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Three electric vehicles have joined Europe’s biggest loser’s list

Renault Fluence Z.E. Renault Fluence Z.E.
Renault Fluence Z.E.

It’s sad fact of buying a mass market car. Once you’ve driven it off the lot, depreciation begins—some faster than others.

In Europe, three electric vehicles have joined a less-than-desirable list: the worst first-year depreciators. The Renault Fluence Z. E., Citroen C-Zero, and Nissan Leaf E have all lost more than three-quarters of their value after covering 12,000 miles and a year of ownership, according to automotive intelligence firm Glass’s Information Services.

As Glass’s notes, these three EVs are among the least attractive on the market. The Nissan Leaf E, for instance, is the lowest model available in the Leaf fleet. The Fluence, which was launched as part of a joint effort with defunct battery swap startup Better Place, was discontinued last year.

The presence of electric vehicles in the list does indicate that the sector remains sluggish, the company says.

“The motor trade and the used-rcar-buying public remain interested in electric cars but are still reticent to actually buy them in numbers—and these depreciation figures reflect that fact,” the company says in a statement.

 

There is evidence that the public is starting to buy more electric vehicles in European markets.

Total alternative fuel vehicles registrations in the EU totaled 144,421 in the the first quarter, a 28.8% increase from the same quarter last year, according to the European Automobile Manufacturers Association. Of these, electric vehicles saw registrations more than double to 24,630 units in the first quarter 2015 compared to the same year earlier period.

While a Renault and Nissan EV made the list, the companies have had success with other EV models. Last month, the Renault-Nissan Alliance sold its 250,000 electric vehicle, four and half years after the Nissan Leaf was introduced. The Leaf remains the best-selling EV ever, with more than 180,000 units sold, according to Renault-Nissan Alliance CEO Carlos Ghosn.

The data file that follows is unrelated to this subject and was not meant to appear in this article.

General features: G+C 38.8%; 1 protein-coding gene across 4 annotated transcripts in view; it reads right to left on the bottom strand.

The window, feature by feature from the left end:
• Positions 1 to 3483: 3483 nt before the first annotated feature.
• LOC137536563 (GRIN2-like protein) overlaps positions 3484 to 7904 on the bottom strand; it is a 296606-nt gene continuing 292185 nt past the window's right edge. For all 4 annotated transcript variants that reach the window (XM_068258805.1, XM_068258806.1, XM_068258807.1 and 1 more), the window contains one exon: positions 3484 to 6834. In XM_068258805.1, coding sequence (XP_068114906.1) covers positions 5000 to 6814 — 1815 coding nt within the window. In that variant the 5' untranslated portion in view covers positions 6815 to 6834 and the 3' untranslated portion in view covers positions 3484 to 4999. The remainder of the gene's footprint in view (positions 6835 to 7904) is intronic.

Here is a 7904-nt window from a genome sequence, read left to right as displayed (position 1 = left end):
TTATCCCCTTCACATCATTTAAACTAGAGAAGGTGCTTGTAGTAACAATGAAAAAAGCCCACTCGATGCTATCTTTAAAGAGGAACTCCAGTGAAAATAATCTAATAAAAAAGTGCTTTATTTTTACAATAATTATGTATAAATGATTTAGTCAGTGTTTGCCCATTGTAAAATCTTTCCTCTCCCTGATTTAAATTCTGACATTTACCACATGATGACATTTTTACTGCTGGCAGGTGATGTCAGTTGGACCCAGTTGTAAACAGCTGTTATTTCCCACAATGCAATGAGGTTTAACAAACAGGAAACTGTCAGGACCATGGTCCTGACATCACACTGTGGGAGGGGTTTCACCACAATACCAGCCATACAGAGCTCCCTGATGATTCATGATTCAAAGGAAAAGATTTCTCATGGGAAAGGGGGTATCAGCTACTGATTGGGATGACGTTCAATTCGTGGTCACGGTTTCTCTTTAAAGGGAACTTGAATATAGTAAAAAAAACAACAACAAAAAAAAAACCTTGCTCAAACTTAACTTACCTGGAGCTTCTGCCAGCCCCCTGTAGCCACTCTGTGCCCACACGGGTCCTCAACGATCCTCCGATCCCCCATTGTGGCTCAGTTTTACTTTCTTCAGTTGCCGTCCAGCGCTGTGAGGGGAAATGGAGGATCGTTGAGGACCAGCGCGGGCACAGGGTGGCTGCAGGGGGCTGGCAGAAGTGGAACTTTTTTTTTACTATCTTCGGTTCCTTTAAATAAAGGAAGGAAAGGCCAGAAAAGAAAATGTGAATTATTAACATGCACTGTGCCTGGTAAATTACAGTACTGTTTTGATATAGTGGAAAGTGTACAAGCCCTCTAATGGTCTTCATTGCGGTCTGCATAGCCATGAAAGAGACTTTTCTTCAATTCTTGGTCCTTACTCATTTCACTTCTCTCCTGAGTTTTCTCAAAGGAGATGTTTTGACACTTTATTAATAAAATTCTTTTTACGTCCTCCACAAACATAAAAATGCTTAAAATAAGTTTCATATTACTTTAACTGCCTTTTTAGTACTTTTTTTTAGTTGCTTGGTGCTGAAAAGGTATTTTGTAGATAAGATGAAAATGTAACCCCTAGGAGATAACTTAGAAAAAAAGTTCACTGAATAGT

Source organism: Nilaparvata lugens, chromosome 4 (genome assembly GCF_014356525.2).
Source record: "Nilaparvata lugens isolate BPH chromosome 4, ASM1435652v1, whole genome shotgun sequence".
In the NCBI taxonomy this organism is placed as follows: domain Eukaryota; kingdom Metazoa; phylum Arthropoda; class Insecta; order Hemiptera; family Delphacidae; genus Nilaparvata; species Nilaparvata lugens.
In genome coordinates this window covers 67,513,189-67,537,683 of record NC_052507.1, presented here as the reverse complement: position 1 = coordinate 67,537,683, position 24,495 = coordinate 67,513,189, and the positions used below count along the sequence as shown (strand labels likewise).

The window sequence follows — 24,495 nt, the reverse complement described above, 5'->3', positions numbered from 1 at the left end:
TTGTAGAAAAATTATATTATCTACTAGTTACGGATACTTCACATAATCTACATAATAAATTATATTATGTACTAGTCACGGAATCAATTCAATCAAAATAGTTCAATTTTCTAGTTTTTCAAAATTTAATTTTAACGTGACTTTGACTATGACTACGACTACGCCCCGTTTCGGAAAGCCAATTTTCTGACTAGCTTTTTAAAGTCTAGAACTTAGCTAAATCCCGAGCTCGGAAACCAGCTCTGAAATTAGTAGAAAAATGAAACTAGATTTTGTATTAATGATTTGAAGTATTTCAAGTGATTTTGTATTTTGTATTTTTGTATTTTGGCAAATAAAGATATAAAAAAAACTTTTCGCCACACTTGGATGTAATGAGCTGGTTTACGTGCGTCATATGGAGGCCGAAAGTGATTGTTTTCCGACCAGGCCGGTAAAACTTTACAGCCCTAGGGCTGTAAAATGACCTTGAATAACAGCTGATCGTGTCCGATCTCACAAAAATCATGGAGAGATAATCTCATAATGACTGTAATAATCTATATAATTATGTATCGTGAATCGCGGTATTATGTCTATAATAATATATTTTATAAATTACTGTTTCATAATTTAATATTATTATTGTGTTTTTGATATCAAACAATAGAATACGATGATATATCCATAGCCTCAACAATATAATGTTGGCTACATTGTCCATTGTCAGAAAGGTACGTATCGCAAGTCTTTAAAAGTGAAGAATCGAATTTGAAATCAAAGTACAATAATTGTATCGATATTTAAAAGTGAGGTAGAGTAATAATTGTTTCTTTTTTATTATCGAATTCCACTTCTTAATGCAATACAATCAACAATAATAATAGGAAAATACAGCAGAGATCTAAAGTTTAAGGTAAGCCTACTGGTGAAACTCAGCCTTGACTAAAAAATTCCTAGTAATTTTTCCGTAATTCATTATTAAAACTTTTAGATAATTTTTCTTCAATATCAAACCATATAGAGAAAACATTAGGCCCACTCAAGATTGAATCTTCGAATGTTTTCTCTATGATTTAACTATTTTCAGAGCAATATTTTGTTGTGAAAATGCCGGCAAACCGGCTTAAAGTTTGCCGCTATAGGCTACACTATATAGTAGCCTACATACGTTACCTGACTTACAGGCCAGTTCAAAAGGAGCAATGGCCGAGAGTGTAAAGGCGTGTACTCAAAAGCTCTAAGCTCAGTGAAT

The top 10 depreciating cars are (percentage retained value after 12 months/12,000 miles):

  1. Renault Fluence Z.E Expression+ saloon four door—holds 27.21% of value after a year or 12,000 miles)
  2. Vauxhall Meriva 1.4 16v Expression MPV five door, 2010 model year—holds 29.05% value
  3. Chevrolet Cruze 1.4 4X4 LS station wagon five door 1398cc, 2014 model year—holds 31.78% value
  4. Citroen C-Zero E hatchback five door—holds 32.07% value
  5. Nissan Leaf E hatchback five door—holds 33.23% value
  6. Renault Megane 1.6 Extreme estate five door—holds 33.26% value
  7. Vauxhall Insignia 1.4i 16v turbo SRi saloon four door, 2012.5 model—holds 34.98% value
  8. Peugeot 207 SW 1.4 8v Access estate five door—holds 35.62% value
  9. Chevrolet Orlando 1.4 Turbo LS five door, model year 2014—holds 35.96% value
  10. Peugeot 308 1.6VTi Access hatchback five door, model year 2013.5—holds 36.04% value